A former U.S. Senator who became governor of North Carolina, Montfort Stokes was born in 1762 in Virginia. During his political career, he befriended Andrew Jackson and supported the seventh President’s politics, including denouncing nullification as detrimental to the Union. As a state legislator and governor, Stokes worked harder than most previous governors to further the interests of western North Carolina (Piedmont and the mountains).
As a lad—thirteen years old—Stokes volunteered for the Continental navy, and he moved and lived in North Carolina after the conflict. In Salisbury, he practiced law and befriended future President Andrew Jackson. This friendship would soon have political benefits.
Throughout his life, Stokes held numerous military and political positions. He served as assistant clerk of the state senate (1786-1790) and clerk of the state senate (1799-1816). During the War of 1812, Stokes once again answered the patriot’s call, and this time served in the state militia as a major general. After the war, the North Carolina Senate elected Stokes to a vacated position in the U.S. Senate. He represented the state in this capacity until 1823. During his tenure in the Senate, Stokes opposed Nathaniel Macon’s views regarding slavery and the Missouri Compromise.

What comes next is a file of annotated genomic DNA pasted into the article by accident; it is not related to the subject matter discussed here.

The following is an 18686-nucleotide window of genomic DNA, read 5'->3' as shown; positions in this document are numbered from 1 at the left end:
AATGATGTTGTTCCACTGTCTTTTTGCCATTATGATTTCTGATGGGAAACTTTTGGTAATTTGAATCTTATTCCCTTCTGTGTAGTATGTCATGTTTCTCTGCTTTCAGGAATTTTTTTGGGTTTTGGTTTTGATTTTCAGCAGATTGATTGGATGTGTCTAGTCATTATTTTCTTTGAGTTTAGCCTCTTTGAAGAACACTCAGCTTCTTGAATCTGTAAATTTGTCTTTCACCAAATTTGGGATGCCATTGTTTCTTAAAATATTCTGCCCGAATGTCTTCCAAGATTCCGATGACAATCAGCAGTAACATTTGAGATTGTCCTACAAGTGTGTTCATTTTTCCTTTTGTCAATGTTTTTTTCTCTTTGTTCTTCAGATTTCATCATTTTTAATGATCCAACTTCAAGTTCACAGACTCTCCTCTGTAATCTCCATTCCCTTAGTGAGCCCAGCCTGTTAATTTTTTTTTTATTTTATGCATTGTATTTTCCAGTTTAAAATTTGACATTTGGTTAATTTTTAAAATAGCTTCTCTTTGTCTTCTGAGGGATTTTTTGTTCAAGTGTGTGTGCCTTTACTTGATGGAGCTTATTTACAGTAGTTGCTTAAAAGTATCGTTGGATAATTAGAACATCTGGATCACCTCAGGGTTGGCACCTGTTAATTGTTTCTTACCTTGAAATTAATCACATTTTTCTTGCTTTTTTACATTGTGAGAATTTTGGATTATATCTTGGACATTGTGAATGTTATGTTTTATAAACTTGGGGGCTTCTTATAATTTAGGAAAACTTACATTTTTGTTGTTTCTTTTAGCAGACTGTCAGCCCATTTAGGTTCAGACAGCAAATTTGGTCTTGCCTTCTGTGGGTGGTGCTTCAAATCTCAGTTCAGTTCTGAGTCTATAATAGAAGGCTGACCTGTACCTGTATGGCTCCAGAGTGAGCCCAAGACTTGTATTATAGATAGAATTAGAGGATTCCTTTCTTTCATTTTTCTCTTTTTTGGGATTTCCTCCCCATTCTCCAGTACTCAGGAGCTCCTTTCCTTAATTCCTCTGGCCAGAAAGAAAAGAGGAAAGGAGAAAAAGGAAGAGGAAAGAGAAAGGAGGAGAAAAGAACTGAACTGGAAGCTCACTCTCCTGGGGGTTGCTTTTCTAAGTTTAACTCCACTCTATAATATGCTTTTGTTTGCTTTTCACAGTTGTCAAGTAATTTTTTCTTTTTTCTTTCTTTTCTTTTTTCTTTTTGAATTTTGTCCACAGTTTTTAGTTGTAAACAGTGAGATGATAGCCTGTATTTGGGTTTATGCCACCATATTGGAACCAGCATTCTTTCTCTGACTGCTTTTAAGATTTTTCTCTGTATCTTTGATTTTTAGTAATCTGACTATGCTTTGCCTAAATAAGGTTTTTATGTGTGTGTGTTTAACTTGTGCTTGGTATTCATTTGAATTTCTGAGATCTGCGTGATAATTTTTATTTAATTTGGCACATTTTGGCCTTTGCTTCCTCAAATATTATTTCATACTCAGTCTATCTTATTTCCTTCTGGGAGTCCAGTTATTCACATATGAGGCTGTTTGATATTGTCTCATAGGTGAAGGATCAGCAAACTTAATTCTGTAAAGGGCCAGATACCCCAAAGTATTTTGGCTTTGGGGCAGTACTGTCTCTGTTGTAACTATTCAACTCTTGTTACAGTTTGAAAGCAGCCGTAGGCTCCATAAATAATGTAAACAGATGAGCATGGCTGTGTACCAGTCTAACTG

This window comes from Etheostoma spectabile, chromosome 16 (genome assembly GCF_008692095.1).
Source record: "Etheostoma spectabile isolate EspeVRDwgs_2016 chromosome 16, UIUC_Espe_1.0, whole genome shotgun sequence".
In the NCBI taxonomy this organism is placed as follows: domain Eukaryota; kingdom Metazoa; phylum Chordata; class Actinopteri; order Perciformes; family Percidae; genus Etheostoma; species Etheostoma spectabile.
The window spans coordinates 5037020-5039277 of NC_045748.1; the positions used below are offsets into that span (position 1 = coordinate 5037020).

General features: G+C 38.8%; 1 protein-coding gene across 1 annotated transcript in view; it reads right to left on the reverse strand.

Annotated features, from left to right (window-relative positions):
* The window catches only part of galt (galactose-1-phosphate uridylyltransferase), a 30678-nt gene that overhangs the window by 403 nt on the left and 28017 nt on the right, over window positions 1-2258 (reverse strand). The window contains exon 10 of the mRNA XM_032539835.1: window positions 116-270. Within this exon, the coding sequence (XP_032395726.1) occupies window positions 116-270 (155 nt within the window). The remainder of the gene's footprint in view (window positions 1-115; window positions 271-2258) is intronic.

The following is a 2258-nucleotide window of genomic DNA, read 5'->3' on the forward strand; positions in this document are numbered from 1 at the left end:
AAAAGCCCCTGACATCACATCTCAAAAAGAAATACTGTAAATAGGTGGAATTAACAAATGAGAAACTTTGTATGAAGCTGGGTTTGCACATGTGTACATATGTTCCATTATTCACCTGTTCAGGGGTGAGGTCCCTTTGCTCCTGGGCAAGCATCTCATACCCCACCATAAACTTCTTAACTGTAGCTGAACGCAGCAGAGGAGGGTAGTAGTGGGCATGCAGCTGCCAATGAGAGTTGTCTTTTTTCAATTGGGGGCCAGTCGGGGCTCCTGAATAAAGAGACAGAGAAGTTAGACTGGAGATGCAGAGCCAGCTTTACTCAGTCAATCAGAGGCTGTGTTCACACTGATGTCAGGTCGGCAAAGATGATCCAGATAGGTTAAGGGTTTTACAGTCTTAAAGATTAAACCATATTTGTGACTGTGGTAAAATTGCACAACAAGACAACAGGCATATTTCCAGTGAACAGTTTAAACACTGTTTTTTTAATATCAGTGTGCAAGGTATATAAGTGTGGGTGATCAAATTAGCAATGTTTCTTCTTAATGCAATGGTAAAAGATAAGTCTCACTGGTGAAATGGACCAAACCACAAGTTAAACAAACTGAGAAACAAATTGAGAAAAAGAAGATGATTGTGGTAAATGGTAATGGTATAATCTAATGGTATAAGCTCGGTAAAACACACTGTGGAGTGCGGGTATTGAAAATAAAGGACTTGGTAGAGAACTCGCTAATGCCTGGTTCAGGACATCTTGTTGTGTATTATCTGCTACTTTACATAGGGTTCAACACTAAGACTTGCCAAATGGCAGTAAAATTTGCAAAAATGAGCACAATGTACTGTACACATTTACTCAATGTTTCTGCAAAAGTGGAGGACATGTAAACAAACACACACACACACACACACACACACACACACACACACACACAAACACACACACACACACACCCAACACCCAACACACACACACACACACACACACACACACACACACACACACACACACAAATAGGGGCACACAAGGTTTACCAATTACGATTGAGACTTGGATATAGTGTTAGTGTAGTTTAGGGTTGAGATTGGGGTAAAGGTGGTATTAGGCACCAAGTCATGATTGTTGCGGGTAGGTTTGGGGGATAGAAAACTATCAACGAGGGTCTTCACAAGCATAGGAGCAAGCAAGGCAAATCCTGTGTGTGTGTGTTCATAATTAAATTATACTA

During his administration, Stokes earned a reputation as being a friend of western North Carolina. He promoted economic and transportation legislation that would become parts of the Whig platform—internal improvements and a sound banking system, to name two examples. As governor, he criticized Calhoun’s nullification doctrines and supported Andrew Jackson’s efforts.
He resigned from the governor’s office when Jackson offered him a chairmanship of a national commission to resettle the Indians from southeastern U.S. Stokes died while fulfilling his duties for this post. He is buried at Fort Gibson, Oklahoma.
Michael Hill, ed., The Governors of North Carolina (Raleigh, 2007); William S. Powell, North Carolina Through Four Centuries (Chapel Hill, 1989); Milton Ready, The Tar Heel State: A History of North Carolina (Columbia, 2006).